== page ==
- Queensland is working towards a surgery guarantee time for public patients under a revamp of the health system.
- Hong Kong has begun culling 20,000 chickens after the H7N9 bird flu virus was found in poultry imported from mainland China.
- Clinicians at the John Hunter Children’s Hospital have discovered a less invasive way to detect severe allergic reactions to peanuts through a simple breathing and blood test.
- A new health campaign is being launched in Fremantle where vaccination rates are some of the lowest in the state.
Health News on HPR.
Queensland plans surgery guarantee time for public patients under health system revamp – no author listed
The QLD government is striving toward guaranteed surgery deadlines for public patients amid current health system reforms. Health Minister Lawrence Springborg said the new model is based on a system from Denmark in which private hospitals perform operations where public hospitals cannot meet deadlines, which he says will significantly reduce surgery waiting times for many patients. He said “If patients have to wait longer than the clinically recommended time for their surgery, once assessed they will be able to be treated in a private or not-for-profit hospital, and the hospital provider who should have been doing their treatment will be responsible for the cost of that surgery.” The minister said the system would take about 2 years to implement and cost no more than the current system. But secretary of the Together Union, Alex Scott, said the announcement is pre-election hype, saying “We think this is more spin rather than substance in the lead up to the Redcliffe by-election. Clearly with Surgery Connect there is already a system in place where overflow operations are occurring through the private system. But we’re gravely concerned about this Government’s failure to continue to invest in a public system.”
Hong Kong to cull 20,000 chickens after H7N9 virus found – no author listed
In Hong Kong, health authorities will cull 20,000 chickens after some of the animals tested positive for the H7N9 influenza virus. This comes only days after Hong Kong began thorough testing of most imported live poultry, brought on by public safety concerns over live imports, especially from mainland China. There have been two human fatalities from the virus since the first infection in Hong Kong was reported in December. Widespread serological testing for the virus began last Friday, and soon after a batch of poultry tested positive. The country’s health minister Ko Wing-Man said
“A government department has confirmed that the sample chicken from the chicken imported from the mainland tested positive for H7N9 avian influenza virus. All the poultry in the wholesale market will be destroyed tomorrow morning… the total number of chickens concerned amounts to 20,000. Because we have to close the wholesale poultry market… for the next 21 days, there will be no supply of live chicken.” The incident comes under a week before the Chinese New Year, which begins Friday. The market in question, in the Cheung Sha Wan region of Hong Kong, will be closed for disinfection for some time.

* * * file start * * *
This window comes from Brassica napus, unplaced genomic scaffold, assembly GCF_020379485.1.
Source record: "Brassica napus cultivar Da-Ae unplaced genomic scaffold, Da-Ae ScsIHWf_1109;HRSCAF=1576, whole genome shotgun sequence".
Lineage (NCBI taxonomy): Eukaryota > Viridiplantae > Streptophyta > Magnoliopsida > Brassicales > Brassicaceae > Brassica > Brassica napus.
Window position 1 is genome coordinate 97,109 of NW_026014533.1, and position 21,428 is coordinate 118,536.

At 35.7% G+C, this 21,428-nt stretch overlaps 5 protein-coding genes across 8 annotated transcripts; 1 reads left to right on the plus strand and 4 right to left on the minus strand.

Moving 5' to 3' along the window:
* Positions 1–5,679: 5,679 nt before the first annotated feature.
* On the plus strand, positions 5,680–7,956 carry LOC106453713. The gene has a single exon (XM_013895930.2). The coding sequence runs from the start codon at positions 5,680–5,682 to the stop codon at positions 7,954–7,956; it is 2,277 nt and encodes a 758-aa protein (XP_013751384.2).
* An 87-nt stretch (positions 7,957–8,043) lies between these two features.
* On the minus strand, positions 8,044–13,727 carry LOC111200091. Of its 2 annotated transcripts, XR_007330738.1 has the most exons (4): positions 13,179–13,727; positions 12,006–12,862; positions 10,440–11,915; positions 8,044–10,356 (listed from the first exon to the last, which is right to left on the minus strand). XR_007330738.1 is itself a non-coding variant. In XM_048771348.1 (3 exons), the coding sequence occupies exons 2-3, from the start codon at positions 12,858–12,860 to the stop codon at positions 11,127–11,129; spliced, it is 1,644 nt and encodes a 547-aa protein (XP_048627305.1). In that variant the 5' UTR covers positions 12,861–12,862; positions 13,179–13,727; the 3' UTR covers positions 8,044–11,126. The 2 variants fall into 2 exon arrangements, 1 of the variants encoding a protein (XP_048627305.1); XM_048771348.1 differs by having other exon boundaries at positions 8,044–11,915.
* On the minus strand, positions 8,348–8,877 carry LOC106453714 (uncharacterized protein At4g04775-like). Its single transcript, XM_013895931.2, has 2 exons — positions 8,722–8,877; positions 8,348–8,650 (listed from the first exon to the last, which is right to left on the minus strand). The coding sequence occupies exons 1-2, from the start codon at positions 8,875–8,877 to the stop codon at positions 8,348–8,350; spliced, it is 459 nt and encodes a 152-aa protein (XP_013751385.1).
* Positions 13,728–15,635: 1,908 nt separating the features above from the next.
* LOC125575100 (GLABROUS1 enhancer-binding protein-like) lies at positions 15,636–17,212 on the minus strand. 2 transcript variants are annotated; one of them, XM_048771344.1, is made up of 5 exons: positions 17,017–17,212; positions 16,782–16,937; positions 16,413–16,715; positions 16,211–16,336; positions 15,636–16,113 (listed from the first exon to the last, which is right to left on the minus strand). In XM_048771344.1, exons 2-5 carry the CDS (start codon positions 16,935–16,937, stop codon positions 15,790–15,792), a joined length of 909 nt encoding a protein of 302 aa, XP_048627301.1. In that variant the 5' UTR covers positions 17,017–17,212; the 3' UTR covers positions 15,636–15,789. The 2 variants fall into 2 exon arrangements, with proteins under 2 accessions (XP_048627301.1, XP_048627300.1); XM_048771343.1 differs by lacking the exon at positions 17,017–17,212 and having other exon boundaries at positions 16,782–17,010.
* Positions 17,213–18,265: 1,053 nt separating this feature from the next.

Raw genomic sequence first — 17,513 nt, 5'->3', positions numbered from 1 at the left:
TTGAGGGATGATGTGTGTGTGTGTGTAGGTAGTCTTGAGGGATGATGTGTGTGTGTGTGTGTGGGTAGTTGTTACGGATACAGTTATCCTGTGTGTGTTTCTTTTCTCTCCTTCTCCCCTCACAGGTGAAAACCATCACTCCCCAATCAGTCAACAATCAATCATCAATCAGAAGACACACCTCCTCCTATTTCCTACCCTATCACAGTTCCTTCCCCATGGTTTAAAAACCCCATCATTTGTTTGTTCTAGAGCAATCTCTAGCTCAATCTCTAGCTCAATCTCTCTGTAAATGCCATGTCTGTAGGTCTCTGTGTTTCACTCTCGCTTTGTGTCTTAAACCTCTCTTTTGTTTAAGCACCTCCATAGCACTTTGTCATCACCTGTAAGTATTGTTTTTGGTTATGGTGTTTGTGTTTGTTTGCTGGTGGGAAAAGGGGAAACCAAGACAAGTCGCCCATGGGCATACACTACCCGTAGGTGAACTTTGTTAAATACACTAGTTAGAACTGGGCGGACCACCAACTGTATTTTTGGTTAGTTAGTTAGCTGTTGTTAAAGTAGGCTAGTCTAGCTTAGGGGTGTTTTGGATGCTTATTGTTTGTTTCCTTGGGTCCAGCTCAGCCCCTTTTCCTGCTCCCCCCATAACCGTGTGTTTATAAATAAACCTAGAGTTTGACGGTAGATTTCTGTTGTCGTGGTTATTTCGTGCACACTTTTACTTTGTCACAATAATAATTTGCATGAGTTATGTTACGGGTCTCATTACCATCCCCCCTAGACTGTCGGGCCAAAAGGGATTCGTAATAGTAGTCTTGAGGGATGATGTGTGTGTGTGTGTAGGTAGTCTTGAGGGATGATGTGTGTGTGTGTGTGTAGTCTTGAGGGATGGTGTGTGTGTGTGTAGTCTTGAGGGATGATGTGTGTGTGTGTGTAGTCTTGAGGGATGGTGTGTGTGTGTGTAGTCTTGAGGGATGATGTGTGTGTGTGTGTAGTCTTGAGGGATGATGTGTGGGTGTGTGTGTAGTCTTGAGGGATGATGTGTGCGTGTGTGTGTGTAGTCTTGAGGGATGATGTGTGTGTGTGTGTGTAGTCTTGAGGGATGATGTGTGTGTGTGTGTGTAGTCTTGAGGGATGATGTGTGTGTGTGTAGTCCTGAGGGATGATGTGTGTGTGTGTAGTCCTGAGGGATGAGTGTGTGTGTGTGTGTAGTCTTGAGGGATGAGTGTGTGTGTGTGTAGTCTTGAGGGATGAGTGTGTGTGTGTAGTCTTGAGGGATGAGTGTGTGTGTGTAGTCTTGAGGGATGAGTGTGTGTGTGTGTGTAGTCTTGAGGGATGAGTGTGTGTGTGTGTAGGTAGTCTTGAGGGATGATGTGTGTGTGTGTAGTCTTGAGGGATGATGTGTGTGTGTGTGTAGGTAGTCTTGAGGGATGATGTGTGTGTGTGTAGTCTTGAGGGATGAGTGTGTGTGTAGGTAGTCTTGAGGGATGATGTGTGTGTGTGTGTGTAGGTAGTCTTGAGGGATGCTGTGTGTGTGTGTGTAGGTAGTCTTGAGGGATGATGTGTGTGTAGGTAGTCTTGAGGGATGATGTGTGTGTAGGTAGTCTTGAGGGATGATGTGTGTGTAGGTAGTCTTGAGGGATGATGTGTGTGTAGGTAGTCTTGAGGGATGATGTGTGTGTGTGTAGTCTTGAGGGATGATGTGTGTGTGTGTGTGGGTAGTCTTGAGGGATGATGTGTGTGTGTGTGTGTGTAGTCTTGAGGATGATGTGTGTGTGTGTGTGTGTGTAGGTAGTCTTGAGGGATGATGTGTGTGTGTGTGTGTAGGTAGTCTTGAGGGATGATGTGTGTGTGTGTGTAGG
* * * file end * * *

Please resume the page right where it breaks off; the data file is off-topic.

Newcastle clinicians discover new peanut allergy test – no author listed
Clinicians at the John Hunter Children’s Hospital in Newcastle have discovered a non-invasive testing method for severe peanut allergy. The research project aimed to isolate antibodies specific to peanut proteins and exhaled nitric oxide, in order to predict the severity of an allergic reaction to peanuts prior to a food test. Immunologist Dr Rhani Bhatia of the research team said “It’s a combination of a breathing and blood test. The blood test looks at specific antibodies to certain proteins in peanuts, and that test has been available. What we have done differently is we have tried to combine that assessment with a breathing test, which determines allergic inflammation in your lungs. So, both the tests in combination help us predict which children are more likely to go into anaphylaxis.” Dr Bhatia says while food tests are important in gauging and managing allergies, they present the risk of a severe reaction in the patient. She said of the new test, “If we are able to predict which children may have a severe allergic reaction, then we may not put them through that procedure.”
A campaign is being launched to improve vaccination rates in Fremantle – by Courtney Bembridge
In Western Australia, a new vaccination campaign is being launched in the Fremantle region, where vaccination rates are among the lowest in the state. Health officials say as a result the community is vulnerable to now-rare infections such as measles. Paul Effler of the WA Department of Health said “The rates in Fremantle are only about 5 per cent lower than other areas but that is actually an important difference because for measles you will have heard immunity at 95 per cent protection, but not at 90 per cent.” In the Fremantle region last year 93% of 1 year olds were immunised, yet 5 year olds boasted a rate of only 82%. Dr Effler continued, “If measles were to be introduced into the community there and get amongst the young children we could see sustained transmission and that’s obviously something we want to avoid. I wouldn’t want to single Fremantle out as the only area that needs to improve their rates but they have a little bit more work to do than some other areas.”